It is Paris in the spring of 1942. Paris, the glorious “City of Lights” is even more wondrous in the springtime….but not for the French, not in 1942. It is the second year of the victorious Nazi occupation, and the French are struggling to get by. There are economic problems with the payment of the costs of a three-hundred-thousand strong occupying German army, which amounts to twenty million Reichmarks per day; lack of food for French citizens – the Germans seize about 20% of the French food production, which causes severe disruption to the household economy of the French people; the disorganization of transport, except for the railway system which relies on French domestic coal supplies; the Allied blockade, restricting all imports into the country; the extreme shortage of petrol and diesel fuel; (one walks or rides a bike); France has no indigenous oil production and all imports have stopped; labor shortages, particularly in the countryside, due to the large number of French prisoners of war held in Germany. And then there was the Jewish problem.
Only those who fully venerate war can think of the atomic bombing of Hiroshima as a glorified event. Indeed, many fictional books that are set in post-Hiroshima reconstruction are filled with vivid, colorful and poignant descriptions.
So it comes as a surprise that Michael Knightâ€™s THE TYPIST is such a gentle book. It is devoid of precisely what one might expect in a book set in the wake of World War II: no brow-beating, no heart-wrenching, no intrusive authorial political statements.
THE ADJUSTMENT, Scott Phillips latest novel, World War II veteran Wayne Ogden (from THE WALKAWAY) returns to work in Wichita Kansas for Everett Collins, the rich, but lazy owner of Collins Aircraft. Although Ogden is supposed to be the head of the Publicity and Marketing Department, he spends more time finding women, alcohol and drugs for his boss and also helping the women get abortions that his boss has impregnated. Ogden is not above sharing in the alcohol and women despite having a very attractive and pregnant wife at home. He also likes going to the abortion doctor in Kansas City to see his favorite girlfriend Vickie.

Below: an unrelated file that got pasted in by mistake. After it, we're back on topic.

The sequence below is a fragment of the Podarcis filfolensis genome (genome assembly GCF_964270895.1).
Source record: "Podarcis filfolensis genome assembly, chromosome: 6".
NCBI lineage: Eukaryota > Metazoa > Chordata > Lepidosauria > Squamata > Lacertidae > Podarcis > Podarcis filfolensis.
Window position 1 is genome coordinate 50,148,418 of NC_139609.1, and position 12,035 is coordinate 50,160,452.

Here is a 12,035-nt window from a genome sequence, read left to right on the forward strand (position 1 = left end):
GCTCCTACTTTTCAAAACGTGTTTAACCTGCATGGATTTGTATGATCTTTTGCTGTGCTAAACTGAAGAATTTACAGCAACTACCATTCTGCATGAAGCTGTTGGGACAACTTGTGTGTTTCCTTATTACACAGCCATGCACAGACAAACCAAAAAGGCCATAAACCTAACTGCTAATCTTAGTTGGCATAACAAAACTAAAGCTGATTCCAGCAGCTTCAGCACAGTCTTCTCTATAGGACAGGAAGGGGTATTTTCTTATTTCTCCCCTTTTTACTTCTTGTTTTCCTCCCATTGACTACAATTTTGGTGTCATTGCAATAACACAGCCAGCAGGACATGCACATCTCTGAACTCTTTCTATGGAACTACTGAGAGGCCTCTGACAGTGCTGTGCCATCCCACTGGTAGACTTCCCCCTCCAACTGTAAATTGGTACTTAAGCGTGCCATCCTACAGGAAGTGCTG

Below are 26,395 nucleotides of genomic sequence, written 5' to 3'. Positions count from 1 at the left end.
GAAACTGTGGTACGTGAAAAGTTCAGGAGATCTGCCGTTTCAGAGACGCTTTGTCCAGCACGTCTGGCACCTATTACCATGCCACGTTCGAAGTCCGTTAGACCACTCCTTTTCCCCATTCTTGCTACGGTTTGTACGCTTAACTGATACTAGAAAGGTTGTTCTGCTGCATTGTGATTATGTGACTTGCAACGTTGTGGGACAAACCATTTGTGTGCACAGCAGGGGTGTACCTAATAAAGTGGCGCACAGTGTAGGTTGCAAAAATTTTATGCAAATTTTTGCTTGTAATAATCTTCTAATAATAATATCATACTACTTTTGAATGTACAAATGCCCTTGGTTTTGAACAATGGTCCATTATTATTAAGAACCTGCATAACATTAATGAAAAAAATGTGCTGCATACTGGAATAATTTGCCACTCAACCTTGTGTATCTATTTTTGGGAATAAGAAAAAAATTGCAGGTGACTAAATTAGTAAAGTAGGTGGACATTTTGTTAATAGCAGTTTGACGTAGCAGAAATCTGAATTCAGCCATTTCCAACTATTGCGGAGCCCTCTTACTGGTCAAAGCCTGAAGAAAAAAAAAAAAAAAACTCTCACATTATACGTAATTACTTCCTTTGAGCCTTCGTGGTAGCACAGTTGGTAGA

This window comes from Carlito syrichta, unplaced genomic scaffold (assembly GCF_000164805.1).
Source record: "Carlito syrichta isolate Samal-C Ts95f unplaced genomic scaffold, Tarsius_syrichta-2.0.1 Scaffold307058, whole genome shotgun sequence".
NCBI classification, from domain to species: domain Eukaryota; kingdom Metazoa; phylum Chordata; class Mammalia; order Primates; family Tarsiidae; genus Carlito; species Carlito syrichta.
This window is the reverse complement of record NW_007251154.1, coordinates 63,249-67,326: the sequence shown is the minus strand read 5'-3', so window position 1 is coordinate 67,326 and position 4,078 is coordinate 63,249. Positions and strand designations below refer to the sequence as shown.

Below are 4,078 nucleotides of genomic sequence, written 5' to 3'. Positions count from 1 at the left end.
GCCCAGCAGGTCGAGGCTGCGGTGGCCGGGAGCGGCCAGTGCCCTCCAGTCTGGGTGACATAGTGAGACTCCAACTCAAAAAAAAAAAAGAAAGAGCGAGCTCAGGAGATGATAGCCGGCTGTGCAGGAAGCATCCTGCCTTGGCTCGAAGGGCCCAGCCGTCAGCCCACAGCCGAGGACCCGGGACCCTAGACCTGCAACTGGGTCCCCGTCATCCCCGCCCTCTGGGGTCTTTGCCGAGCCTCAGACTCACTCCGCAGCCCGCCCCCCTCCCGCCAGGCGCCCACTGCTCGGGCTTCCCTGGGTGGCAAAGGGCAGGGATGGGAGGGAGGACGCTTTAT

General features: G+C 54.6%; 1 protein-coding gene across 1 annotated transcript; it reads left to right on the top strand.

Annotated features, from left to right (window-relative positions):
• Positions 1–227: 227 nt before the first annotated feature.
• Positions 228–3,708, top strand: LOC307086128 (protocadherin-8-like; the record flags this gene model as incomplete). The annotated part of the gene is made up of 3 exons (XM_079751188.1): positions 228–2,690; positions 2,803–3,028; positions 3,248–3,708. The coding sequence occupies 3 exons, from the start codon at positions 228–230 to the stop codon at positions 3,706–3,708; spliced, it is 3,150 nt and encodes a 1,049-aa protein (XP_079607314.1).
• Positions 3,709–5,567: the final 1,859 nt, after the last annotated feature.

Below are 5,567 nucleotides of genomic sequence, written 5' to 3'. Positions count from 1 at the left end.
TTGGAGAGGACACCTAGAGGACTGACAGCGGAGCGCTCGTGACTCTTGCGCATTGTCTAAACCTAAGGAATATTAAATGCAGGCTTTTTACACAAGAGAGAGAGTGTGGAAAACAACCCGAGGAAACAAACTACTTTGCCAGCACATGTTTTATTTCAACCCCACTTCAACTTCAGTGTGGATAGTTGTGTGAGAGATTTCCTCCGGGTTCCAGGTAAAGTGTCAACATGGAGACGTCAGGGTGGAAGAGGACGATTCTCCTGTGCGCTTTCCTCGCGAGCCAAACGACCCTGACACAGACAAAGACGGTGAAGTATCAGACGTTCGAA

NEXT TO LOVE starts out very strong. We meet three childhood friends in Massachusetts â€“ Babe, Millie, and Grace â€“ whose men are on the cusp of going off to World War II. Ms. Feldman deftly juggles their stories and breathes life into their characters. Grace is the beauty who is married to the heir of one of the townâ€™s most illustrious citizens and has a young daughter; Millie is married to Pete, the pharmacistâ€™s son; and Babe is the feisty wrong-side-of-the-tracks gal who is in a committed relationship with an upstanding man who wants to become a teacher.
THE ASTOUNDING, THE AMAZING, THE UNKNOWN by Paul Malmont is a celebration of science fictionâ€™s golden years via the pulp magazine ethos. Taking place in 1943, it recounts a story partially based in fact about how the guiding lights of science fictionâ€™s heyday were brought together by the military and tasked with making science fiction real in order to defeat the Nazis. Virtually all the authors who were the mainstays of science fiction and fantasy from 1930â€™s through the 1960â€™s are there.
They say there are two sides to every story. In the case of PORTRAITS OF A MARRIAGE, there are three. There is the story of the erstwhile housekeeper cum second wife, Judit; the pragmatic and loving first wife, Ilona; and there is Peterâ€™s story, the husband of wife number one and wife number two, whom we find at the end of the novel, lost and destitute. It is not a complicated story, the one told here; nor is it particularly unique or poignant, though the story is laced with insight. The story told here, the story, as the title suggests, of a marriage, is told in straight-forward narrative, albeit from three perspectives, and set against the fabric of a damaged Hungary between the wars. It is an elegant and beautiful book, a rich tapestry on love, marriage and class. It is, as well, deeply psychological, almost Jamesianly so.